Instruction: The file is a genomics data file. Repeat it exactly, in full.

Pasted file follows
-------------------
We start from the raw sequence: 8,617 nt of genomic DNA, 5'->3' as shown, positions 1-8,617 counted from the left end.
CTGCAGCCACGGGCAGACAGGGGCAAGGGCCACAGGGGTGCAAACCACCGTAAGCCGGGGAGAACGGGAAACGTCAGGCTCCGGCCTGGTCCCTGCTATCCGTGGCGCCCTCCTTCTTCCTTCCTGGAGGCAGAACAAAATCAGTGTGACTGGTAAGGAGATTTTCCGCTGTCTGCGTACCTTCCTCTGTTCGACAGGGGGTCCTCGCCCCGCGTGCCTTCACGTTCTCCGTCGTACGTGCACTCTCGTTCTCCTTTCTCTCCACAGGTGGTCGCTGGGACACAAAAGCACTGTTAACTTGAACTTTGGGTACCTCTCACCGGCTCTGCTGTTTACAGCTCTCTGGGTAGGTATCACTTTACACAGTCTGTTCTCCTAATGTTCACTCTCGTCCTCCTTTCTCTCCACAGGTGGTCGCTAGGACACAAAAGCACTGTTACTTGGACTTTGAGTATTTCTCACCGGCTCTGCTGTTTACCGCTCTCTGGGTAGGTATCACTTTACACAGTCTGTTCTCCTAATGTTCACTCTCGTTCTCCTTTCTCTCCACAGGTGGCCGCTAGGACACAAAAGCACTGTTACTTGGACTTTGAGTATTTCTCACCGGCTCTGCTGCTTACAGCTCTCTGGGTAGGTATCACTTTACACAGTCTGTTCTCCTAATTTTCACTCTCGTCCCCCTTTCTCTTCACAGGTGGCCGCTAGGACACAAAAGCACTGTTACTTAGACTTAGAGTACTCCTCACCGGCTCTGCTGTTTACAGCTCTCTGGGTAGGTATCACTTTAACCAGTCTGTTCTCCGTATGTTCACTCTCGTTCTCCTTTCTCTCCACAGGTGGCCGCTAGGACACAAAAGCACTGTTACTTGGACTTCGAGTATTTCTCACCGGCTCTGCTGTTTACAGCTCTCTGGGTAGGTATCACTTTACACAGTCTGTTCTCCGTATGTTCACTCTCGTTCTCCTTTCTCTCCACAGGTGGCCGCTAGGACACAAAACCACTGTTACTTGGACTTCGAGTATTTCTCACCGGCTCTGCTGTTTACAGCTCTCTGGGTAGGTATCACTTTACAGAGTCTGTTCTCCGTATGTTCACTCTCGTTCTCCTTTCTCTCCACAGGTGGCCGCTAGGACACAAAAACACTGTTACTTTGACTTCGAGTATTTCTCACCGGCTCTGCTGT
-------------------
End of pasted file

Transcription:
We start from the raw sequence: 8,617 nt of genomic DNA, 5'->3' as shown, positions 1-8,617 counted from the left end.
CTGCAGCCACGGGCAGACAGGGGCAAGGGCCACAGGGGTGCAAACCACCGTAAGCCGGGGAGAACGGGAAACGTCAGGCTCCGGCCTGGTCCCTGCTATCCGTGGCGCCCTCCTTCTTCCTTCCTGGAGGCAGAACAAAATCAGTGTGACTGGTAAGGAGATTTTCCGCTGTCTGCGTACCTTCCTCTGTTCGACAGGGGGTCCTCGCCCCGCGTGCCTTCACGTTCTCCGTCGTACGTGCACTCTCGTTCTCCTTTCTCTCCACAGGTGGTCGCTGGGACACAAAAGCACTGTTAACTTGAACTTTGGGTACCTCTCACCGGCTCTGCTGTTTACAGCTCTCTGGGTAGGTATCACTTTACACAGTCTGTTCTCCTAATGTTCACTCTCGTCCTCCTTTCTCTCCACAGGTGGTCGCTAGGACACAAAAGCACTGTTACTTGGACTTTGAGTATTTCTCACCGGCTCTGCTGTTTACCGCTCTCTGGGTAGGTATCACTTTACACAGTCTGTTCTCCTAATGTTCACTCTCGTTCTCCTTTCTCTCCACAGGTGGCCGCTAGGACACAAAAGCACTGTTACTTGGACTTTGAGTATTTCTCACCGGCTCTGCTGCTTACAGCTCTCTGGGTAGGTATCACTTTACACAGTCTGTTCTCCTAATTTTCACTCTCGTCCCCCTTTCTCTTCACAGGTGGCCGCTAGGACACAAAAGCACTGTTACTTAGACTTAGAGTACTCCTCACCGGCTCTGCTGTTTACAGCTCTCTGGGTAGGTATCACTTTAACCAGTCTGTTCTCCGTATGTTCACTCTCGTTCTCCTTTCTCTCCACAGGTGGCCGCTAGGACACAAAAGCACTGTTACTTGGACTTCGAGTATTTCTCACCGGCTCTGCTGTTTACAGCTCTCTGGGTAGGTATCACTTTACACAGTCTGTTCTCCGTATGTTCACTCTCGTTCTCCTTTCTCTCCACAGGTGGCCGCTAGGACACAAAACCACTGTTACTTGGACTTCGAGTATTTCTCACCGGCTCTGCTGTTTACAGCTCTCTGGGTAGGTATCACTTTACAGAGTCTGTTCTCCGTATGTTCACTCTCGTTCTCCTTTCTCTCCACAGGTGGCCGCTAGGACACAAAAACACTGTTACTTTGACTTCGAGTATTTCTCACCGGCTCTGCTGT